Who says only Kentuckians can make burgoo?
by Alan Reed
Jul 04, 2007 | 0 0 comments | 10 10 recommendations | email to a friend | print
I feel like this column may be a bit controversial this week, as I am taking on “The National Dish of Western Kentucky.” No doubt there are several secret family recipes for burgoo that have been passed down through the generations, and hundreds of readers who would have made it better, though for my first effort, I am proud of what I accomplished.

To make it the right way, I researched several recipes, only to find little in the way of common denominators. John Bryant did not give away his famous recipe, though offered a few tips. My editor Vyron Mitchell said that the best burgoo is sort of like Mulligan stew and has “some of everything.” He agreed with Becky Bogus in that good burgoo is cooked for a long time. Becky said that her father began cooking early in the morning, while Vyron said that cooking overnight would not be out of line. Unfortunately I did not think that “cooking burgoo” qualified as a good reason to get out of work for a day. I started in the late afternoon.

I tasted several local burgoos, and could not say which was better- not for fear of hurting feelings, but because they are all great. John Bryant told me to begin with the best ingredients possible, so that’s just what I did.

To season the pot, I started off with the usual mirepoix which adds just the right amount of savory flavor to anything that takes a good long while to stew. With help from Matt Martini, we finely diced two ribs of celery, one large, sweet onion and an average sized carrot and sautéed them in a tablespoon of olive oil until tender. Take up the mirepoix vegetables and set them aside.

I could not find the definitive selection of meats to add to burgoo, so I looked around a supermarket to select a few that would braise well. Most burgoo recipes I read featured beef, pork or chicken, and I had the feeling that any inexpensive meat or even left-overs could do the job. I selected about a pound of round steak and an equal amount of boneless porn chops. The round steak is a fairly lean cut, but I trimmed the fat from the edges of the pork. Once trimmed, I cut both types of meat into three-quarter inch cubes and browned the outside in my pot with two tablespoons of oil. Once brown, I added a half-cup of red wine and the mirepoix vegetables to braise for at least two hours. Add more wine, water or some chicken broth if the pot begins to dry out. For seasoning, use about a half teaspoon of both salt and pepper and a bay leaf. Simmer the meat on low heat with the lid on the pot to trap moisture. For flavorful meat, I added just a pinch of garam masala to the pot, a teaspoon of Worcestershire sauce and a few dashes of hot sauce. The garam masala can overwhelm flavor, so no need to add much, just a hint.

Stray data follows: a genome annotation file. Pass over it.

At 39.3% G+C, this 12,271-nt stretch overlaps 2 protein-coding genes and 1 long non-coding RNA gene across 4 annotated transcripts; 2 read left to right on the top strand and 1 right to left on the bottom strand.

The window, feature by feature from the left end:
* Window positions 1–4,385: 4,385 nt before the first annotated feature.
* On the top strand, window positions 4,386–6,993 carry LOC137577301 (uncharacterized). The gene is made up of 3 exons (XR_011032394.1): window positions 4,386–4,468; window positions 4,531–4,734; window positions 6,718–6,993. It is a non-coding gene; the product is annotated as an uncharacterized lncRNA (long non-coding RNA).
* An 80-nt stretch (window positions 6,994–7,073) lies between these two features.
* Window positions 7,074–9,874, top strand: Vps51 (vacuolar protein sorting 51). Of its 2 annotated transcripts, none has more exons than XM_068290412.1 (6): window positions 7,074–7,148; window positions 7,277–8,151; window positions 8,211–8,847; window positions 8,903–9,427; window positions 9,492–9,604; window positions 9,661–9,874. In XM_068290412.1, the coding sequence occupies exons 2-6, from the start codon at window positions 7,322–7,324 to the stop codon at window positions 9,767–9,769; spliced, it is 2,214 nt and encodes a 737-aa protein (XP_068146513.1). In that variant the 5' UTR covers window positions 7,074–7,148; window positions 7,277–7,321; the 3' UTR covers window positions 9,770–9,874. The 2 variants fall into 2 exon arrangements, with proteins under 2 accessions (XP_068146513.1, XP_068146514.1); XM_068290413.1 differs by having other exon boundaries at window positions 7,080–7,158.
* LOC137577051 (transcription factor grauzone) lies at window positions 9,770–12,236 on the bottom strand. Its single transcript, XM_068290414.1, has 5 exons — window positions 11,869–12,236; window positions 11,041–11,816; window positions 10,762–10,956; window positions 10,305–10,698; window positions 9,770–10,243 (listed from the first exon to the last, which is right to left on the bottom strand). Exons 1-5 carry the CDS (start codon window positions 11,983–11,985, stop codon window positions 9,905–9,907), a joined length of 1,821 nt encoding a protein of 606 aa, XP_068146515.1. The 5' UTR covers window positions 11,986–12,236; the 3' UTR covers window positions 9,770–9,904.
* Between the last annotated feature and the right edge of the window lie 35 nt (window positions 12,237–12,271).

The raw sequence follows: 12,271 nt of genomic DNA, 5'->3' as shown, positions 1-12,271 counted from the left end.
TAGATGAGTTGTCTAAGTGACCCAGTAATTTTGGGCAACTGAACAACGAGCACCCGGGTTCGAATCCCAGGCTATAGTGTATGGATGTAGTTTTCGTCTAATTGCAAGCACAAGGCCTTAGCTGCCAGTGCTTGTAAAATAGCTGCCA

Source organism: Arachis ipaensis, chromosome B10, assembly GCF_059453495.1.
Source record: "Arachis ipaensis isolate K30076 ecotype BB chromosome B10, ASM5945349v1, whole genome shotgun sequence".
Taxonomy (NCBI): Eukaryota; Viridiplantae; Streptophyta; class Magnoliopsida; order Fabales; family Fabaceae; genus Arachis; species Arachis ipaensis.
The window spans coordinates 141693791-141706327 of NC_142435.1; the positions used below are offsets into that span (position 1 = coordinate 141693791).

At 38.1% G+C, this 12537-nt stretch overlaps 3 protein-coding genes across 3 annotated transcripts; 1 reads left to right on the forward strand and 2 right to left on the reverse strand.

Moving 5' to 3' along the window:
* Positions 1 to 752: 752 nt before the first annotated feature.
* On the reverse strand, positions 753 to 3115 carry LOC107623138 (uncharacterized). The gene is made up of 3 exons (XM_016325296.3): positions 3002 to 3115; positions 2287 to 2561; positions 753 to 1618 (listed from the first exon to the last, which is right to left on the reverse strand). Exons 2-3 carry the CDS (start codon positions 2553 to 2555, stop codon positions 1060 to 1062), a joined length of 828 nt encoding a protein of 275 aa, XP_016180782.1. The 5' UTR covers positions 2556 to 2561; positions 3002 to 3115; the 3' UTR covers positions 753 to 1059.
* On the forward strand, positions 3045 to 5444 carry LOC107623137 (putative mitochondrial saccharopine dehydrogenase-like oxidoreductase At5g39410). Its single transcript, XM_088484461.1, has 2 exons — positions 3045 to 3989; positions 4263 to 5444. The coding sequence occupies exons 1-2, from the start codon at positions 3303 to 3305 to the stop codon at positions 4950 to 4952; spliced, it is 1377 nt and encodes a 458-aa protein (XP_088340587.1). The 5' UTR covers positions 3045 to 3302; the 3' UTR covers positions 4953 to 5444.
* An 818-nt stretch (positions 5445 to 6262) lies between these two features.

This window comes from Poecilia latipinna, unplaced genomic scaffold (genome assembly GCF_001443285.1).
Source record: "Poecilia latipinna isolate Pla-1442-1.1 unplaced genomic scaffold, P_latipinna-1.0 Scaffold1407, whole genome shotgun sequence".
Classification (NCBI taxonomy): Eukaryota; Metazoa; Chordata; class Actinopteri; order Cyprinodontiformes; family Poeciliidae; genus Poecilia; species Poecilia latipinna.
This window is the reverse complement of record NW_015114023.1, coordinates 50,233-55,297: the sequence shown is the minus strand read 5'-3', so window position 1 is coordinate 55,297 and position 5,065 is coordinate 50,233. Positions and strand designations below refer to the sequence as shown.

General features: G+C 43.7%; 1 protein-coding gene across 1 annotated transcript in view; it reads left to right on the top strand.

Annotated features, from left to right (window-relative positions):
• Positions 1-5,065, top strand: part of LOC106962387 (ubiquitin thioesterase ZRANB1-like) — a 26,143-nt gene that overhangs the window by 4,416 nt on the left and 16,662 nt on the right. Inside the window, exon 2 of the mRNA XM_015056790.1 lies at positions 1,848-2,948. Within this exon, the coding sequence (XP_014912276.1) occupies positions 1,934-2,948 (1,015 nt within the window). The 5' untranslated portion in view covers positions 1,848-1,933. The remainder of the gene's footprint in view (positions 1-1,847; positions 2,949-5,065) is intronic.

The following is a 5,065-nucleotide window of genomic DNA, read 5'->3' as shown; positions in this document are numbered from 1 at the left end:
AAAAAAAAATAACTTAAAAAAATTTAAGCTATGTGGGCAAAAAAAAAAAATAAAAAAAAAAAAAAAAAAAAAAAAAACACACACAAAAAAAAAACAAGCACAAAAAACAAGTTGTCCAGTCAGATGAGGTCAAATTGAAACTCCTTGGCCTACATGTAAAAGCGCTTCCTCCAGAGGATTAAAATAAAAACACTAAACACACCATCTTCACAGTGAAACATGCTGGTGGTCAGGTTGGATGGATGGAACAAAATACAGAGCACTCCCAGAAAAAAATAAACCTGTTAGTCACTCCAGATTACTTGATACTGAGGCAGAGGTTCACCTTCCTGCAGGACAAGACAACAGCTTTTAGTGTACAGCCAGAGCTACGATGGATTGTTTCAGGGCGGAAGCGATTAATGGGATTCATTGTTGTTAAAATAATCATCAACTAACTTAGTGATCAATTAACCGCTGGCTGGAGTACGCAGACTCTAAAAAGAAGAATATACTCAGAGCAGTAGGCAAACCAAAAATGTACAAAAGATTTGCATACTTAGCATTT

As the meat cooks until it is ready to fall apart, I added two cups of chicken broth, a cup of water, and a 10 ounce can of tomato puree for a nice tomato base. Some recipes called for a couple of tablespoons of apple cider or white vinegar. Unfortunately, my vinegar bottle ran dry, so I had none to use. I do not think the flavor suffered for the lack of vinegar. To spice the pot, I added maybe 12 drops of hot sauce, and a tablespoon of parsley. Salt and pepper should be added to taste, though I would say at least another half teaspoon of each and maybe two teaspoons of Worcestershire sauce.

One thing every recipe agreed upon is that burgoo should be thick and hearty. I met this challenge by adding several vegetables. At the store, I bought a bag of frozen mixed vegetables that featured corn, carrots, peas and green beans. It seemed like a good assortment of vegetables for the pot. I added a half pound of the mixed vegetables, half of a can of lima beans and another half can of purple-hulled peas. Three small, quartered Roma tomatoes gave the burgoo some color and flavor. I recalled several burgoos I’ve enjoyed in the past featured a bit more corn, so I combined another quarter-cup of frozen corn. Again cover the pot and simmer for another hour, at least.

Potatoes should be added during maybe the last half hour to 45 minutes of cooking because they overcook easily and thicken stews and soups quickly. I asked Matt to dice one large baking potato into one centimeter cubes and added them to the pot, skin and all. Simmer until the potatoes are tender. At that point, the burgoo is ready to serve. Remember to taste as you cook, and add salt, pepper and hot sauce to satisfy your palette. For a barbecue flavor, I added a heaping tablespoon of commercial barbecue sauce when the potatoes went into the pot. Any more would have been too much, and less probably would have been lost. A single tablespoon was just right to evoke a grill flavor.

Matt had never heard of burgoo, while Hawkins, being from Madisonville had tried several throughout the region. If he deemed my burgoo edible, then I knew I hadn’t embarrassed myself. He ended up eating three bowls. Hawkins’ sister Elsbeth also seemed to enjoy her meal after spending the week as a councilor at a nearby summer camp. I am not sure how many bowls she and Matt consumed, but I feel comfortable saying “more than one.” Matt is about to depart from The Cadiz Record, and will be missed as a friend and colleague. If this was his last dinner with us, then I would say that a good time was had by all. Good eating.
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